Sunday, 12 September 2010

Ley Lines Across the Midlands

In 2009 my first walking book was published, a book which is virtually a prequel to my series on the origins of place names for it was my interest in ley lines which resulted in the eventual books on the origins of place names. It was probably only a matter of time before I turned my attention to the ancient trackways of England and, in particular, to my native Midlands. For those who may want to explore this further, I reproduce the introduction here. Copies are, of course, available in the time honoured 'all good book shops' or directly from the author if you drop me a line. Any comments would be appreciated..........

"Within these pages we will tread the paths walked by our ancestors some 4,000 and more years ago. The routes will take us through some of the loveliest countryside to be found anywhere, some with breathtaking views from the summits of hills, doen to the valleys below. Sometimes the trackways still pass through woodland, as they did when created to provide safe passage from one hill fort to another.
None of the original markers have survived or, if they have, cannot be shown to be originals. However, the markers which have replaced them are still seen, providing a history lesson everywhere we look; not only cultural history but natural history too, for a wealth of flora and fauna have made these regions their homes. Yet were it not for man's creation of these environments, England would still be one vast woodland; if so many of the plants and animals would never have thrived here, whether they had made their way to our shores or had been introduced by man. This book will have something for thise interested in history both ancient and modern, the natural world, walking, or even those who simply delight in this green and pleasant land.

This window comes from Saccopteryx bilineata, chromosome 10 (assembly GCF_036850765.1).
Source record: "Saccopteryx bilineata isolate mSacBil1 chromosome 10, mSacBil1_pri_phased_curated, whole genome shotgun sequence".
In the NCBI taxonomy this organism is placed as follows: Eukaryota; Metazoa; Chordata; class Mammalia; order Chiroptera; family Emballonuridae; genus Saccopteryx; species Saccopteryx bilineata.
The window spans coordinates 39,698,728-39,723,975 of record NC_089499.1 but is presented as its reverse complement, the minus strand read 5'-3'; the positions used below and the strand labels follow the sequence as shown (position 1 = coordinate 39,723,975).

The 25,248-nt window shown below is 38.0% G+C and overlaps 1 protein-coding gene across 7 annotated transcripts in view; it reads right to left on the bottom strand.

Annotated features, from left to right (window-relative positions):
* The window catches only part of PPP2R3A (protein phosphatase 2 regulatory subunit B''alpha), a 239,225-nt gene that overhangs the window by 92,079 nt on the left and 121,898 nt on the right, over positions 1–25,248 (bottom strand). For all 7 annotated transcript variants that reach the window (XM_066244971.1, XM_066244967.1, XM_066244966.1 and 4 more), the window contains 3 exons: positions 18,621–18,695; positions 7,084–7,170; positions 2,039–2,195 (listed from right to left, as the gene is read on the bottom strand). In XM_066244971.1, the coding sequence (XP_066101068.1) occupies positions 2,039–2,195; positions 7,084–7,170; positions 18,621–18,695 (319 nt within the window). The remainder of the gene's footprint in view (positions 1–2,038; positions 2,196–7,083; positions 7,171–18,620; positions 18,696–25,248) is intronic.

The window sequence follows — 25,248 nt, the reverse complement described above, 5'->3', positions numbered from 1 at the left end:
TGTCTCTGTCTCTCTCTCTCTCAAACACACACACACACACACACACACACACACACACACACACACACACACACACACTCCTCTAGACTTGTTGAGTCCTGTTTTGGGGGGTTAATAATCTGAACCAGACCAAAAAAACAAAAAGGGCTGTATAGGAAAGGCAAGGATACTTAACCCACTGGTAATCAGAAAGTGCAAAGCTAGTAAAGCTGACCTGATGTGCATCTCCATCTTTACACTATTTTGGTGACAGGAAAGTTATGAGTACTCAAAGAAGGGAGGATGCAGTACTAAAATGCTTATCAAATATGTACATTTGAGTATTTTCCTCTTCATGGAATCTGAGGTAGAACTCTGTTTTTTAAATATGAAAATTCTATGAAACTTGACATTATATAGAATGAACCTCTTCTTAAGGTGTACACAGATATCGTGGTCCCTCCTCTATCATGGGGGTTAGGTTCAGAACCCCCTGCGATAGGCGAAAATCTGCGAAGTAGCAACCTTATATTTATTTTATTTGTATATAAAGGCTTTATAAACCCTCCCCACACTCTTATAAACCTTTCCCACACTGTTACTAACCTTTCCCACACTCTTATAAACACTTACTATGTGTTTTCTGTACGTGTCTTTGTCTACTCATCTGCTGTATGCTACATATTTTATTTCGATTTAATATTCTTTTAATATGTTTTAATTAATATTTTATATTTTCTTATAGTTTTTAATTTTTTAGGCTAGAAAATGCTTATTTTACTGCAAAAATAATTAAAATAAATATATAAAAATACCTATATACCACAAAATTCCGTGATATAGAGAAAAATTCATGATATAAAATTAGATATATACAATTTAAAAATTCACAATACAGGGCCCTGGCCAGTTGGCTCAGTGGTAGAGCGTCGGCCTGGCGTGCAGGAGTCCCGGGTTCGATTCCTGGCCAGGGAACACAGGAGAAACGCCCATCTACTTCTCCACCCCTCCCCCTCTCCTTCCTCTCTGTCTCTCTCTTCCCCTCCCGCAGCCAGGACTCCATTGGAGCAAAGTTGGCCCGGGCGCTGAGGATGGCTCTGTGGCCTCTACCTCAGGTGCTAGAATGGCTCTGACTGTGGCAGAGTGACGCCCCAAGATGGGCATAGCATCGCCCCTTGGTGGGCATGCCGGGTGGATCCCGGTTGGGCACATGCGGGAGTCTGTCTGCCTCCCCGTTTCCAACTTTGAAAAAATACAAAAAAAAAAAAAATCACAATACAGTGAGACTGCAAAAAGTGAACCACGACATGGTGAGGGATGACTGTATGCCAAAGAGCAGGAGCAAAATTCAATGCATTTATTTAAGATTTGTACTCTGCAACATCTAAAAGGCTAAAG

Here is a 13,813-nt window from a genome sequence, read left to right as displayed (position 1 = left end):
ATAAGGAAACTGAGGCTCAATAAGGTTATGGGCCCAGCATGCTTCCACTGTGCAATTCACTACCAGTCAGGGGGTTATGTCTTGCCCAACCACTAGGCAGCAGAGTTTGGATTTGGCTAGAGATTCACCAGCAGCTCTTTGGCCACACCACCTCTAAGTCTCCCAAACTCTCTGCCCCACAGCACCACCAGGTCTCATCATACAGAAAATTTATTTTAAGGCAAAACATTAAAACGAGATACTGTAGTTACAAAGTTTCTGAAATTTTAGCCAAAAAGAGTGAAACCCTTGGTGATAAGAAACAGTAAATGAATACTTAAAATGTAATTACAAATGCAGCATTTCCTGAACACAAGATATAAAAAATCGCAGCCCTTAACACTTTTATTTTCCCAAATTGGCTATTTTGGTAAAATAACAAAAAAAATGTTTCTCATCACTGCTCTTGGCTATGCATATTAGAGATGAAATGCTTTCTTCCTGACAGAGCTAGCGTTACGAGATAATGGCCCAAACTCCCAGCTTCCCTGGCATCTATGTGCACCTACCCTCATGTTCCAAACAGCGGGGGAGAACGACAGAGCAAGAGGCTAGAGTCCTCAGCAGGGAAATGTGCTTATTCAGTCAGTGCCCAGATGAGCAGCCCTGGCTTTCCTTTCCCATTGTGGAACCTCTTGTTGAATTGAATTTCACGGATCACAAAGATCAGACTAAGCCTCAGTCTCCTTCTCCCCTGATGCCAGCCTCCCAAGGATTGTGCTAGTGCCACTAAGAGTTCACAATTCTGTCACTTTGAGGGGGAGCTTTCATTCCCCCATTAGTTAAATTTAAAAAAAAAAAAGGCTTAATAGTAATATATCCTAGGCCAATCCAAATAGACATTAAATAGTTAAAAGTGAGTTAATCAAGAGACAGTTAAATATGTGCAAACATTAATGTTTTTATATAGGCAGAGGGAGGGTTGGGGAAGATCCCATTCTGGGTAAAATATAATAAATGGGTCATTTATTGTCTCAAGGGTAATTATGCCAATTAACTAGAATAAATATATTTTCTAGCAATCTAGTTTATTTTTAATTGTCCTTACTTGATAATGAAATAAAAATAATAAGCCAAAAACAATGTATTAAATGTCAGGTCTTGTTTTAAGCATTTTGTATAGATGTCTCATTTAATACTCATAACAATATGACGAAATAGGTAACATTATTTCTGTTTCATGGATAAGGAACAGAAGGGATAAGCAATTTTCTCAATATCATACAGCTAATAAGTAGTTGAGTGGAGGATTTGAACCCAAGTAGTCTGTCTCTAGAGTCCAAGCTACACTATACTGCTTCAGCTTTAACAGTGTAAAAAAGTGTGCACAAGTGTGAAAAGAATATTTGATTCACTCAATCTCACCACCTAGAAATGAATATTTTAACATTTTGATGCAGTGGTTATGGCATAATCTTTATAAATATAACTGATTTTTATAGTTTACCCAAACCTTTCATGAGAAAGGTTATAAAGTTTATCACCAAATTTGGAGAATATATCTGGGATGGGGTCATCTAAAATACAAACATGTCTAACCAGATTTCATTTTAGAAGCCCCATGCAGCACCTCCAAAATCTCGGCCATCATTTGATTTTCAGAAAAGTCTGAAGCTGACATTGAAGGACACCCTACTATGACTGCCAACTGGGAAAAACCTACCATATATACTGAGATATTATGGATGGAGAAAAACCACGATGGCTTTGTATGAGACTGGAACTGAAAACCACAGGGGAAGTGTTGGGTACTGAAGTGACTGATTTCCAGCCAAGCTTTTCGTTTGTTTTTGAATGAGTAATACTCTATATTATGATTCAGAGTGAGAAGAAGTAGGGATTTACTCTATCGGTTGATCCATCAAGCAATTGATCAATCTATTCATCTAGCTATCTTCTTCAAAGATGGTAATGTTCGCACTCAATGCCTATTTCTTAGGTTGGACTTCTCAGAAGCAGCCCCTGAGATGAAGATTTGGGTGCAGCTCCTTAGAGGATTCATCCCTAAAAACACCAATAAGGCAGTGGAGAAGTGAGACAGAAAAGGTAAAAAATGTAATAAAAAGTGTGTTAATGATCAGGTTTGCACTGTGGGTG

Having walked these ancient paths for the most part, I was forced to walk them twice - from the car and back again. However, this provided me with the opporunity to see everything from both aspects, which revealed many things I had not noticed on my outward journey - and these pathways were traversed both ways.
I have no idea how many miles I walked in preparing these pages, although my level of fitness has improved beyond all expectations. My thanks are due to all those who rediscovered the trackways I trod and pointed me in the right direction. Furthermore, without all the establishments that provided a meal for a hungry man and a bed for his very weary legs, I would still be walking today.
To experience the feeling of standing at the site of a hill fort which would have been a hive of activity for centuries was very moving. This path was one which others had walked almost since mankind had abandoned the life of the hunter-gatherer, forming permanent settlements and adopting the farming life. Images formed of the landscape around me as it would have appeared before Stonehenge and the much earlier Avebury circles were even thought about.
When I walked the land the changing images of Saxon, Romano-British, Iron Age, Bronze Age and Neolithic times were remarkably easy tos ee. As you follow my journeys in the ensuing pages I hope you are able to glimpse some of the things I saw."

Tracing the ancient trackways provided me with an avenue to explore pre-history from a very different perspective. I climbed a few hills, walked many a mile and, owing to the obligatory 'instant energy rations' strapped to my back (courtesy of the Cadbury organisation) never managed to lose more than the odd pound or two - in fact I just got very hungry!
Much of the early travel was for trade, a bartering of commodities in which they were not self-sufficient. The one item very few were able to produce for themselves was salt, scarcity made it valuable, and increased demand. Today the salt roads still exist and it was natural that after following the early tracks I then turned to the first trade roads and thus produced The Salt Routes. It is to this subject that I will turn next time.

Ley Lines Across the Midlands is available from the author or direct from the publishers:

Incidentally, for those who will be in the region of Ryton XI Towns in Shropshire this coming Wednesday 15th September, I shall be speaking on the subject of Shropshire Place Names. All visitors are welcome and books will be on sale (at a reasonable discount). It would be a pleasure to meet you.

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